Currently viewing the tag: "Biscayne National Park"

Managers of Biscayne National Park are seeking public comment on proposals that could have dramatic impacts on how visitors can use park waters, including a no-fishing zone in shallow reefs off Elliott Key as well as larger no-motor and slow-speed zones across the park.

The first of three meetings will be held in Miami from 6 to 9 p.m. Tuesday at the Crowne Plaza Hotel in Miami, 950 NW 42nd Ave. Others follow on Wednesday at Florida City Hall, 404 W. Palm Dr., and on Thursday at Holiday Inn Key Largo, 99701 Overseas Hwy.

The public also can comment through a National Park Service website detailing the alternatives or by mailing written comments by Oct.

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Photo courtesy of the Miami Herald

Good news for bicycle advocates: the Biscayne-Everglades Greenway is getting closer to becoming a reality. The proposed 42-mile trail would be the first and only bike trail in the U.S. to connect two national parks (Biscayne National Park & Everglades National Park).

The landmark proposal is still “largely conceptual, with designs nearing completion”, according to park planner at Everglades National Park, Fred Herling. As it currently stands, however, the Biscayne-Everglades Greenway is to be composed of two routes. The first route would originate at Biscayne National Park and travel westbound through Homestead and then to the Ernest P. Coe Visitor Center just past the entrance of Everglades National Park. The second route would then originate at EPC Visitor Center, then travel back eastbound to Biscayne National Park via Florida City this time.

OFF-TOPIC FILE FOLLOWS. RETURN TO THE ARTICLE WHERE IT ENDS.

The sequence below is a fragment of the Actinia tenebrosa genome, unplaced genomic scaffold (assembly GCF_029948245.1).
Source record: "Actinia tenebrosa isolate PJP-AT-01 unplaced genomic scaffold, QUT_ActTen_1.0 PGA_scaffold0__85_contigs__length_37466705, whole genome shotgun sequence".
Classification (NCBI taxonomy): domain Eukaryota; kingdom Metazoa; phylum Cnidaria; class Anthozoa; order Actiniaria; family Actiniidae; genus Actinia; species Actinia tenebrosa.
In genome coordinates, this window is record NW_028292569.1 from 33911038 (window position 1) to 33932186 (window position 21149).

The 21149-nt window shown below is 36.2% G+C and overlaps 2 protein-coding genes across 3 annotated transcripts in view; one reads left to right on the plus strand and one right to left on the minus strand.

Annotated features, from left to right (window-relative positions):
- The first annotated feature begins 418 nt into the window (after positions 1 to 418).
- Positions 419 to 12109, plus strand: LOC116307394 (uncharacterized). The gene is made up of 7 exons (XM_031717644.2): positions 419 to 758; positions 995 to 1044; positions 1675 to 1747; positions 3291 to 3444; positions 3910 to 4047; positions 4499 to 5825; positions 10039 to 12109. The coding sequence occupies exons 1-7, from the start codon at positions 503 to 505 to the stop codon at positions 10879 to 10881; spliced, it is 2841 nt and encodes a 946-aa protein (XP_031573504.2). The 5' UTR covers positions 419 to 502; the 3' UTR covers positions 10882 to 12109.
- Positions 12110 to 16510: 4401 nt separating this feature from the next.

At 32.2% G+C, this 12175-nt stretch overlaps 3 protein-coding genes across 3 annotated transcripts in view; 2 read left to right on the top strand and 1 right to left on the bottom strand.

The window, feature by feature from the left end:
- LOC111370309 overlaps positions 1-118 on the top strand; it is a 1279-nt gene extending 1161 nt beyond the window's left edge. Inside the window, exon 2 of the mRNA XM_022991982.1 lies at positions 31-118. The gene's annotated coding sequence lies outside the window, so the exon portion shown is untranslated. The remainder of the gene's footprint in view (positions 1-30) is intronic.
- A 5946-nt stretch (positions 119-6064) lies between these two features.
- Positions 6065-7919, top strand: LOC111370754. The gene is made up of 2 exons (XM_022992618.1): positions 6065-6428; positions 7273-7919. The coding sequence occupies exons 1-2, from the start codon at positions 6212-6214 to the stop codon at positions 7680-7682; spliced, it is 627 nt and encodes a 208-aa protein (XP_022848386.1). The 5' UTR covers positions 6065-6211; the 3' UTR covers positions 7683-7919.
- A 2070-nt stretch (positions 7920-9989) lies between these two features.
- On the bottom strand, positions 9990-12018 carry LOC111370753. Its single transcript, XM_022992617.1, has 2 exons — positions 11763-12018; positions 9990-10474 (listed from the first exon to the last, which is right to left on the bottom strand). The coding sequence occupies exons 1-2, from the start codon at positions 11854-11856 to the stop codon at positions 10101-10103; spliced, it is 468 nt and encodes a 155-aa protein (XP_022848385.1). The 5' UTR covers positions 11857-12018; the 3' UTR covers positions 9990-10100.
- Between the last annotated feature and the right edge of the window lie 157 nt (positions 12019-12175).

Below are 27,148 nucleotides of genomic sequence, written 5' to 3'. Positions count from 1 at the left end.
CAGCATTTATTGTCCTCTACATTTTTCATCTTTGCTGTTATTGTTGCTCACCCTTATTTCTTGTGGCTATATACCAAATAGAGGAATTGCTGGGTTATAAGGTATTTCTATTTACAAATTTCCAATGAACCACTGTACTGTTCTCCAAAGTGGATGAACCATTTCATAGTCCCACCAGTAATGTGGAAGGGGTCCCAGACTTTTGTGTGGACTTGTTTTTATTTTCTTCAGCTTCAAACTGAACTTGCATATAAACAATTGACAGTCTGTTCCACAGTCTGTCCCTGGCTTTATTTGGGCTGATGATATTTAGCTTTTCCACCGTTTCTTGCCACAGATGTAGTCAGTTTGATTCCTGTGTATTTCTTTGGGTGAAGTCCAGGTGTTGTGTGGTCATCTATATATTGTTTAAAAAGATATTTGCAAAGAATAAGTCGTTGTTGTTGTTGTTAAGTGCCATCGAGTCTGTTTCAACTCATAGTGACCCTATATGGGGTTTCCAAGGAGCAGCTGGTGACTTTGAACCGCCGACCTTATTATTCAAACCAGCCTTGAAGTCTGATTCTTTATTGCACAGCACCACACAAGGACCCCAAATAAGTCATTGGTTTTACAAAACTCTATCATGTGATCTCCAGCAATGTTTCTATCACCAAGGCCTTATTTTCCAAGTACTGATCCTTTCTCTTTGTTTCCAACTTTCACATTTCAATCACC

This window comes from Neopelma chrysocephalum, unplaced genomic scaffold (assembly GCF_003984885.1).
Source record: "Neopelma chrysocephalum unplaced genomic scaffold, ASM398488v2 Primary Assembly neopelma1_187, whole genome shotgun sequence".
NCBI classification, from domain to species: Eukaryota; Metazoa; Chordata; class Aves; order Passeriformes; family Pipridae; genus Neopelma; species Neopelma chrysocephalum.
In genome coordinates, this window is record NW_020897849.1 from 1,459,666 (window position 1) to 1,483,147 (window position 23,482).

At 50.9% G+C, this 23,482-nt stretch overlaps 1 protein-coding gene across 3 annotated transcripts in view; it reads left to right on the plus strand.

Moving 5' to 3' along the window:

According to the Herald, the Greenway would be replete with trail amenities including benches, rest stops, scenic mile markers, vegetation markers, and even occasional outlets for kayaking and canoeing.

How much is this going to cost, and who’s going to pay you ask? Current estimates are approximately $30 million. Homestead has applied for federal funding, which officials feel confident they will receive. Miami-Dade County has agreed to pick up a portion of the tab so far, but only for a small eastern segment.

I must say, though, while it is very encouraging to see this level of support for such a large bicycle project, it still appears that cycling is considered a “recreational pursuit” and not so much a legitimate form of transportation within this county. We need to continue to pressure for a Bicycle Master Plan – one that includes a vast network of urban bike lanes and greenways as well as recreational trails. Hopefully the Biscayne-Everglades Greenway will be the first step in a new direction for bicycle transportation policy in Miami-Dade County.

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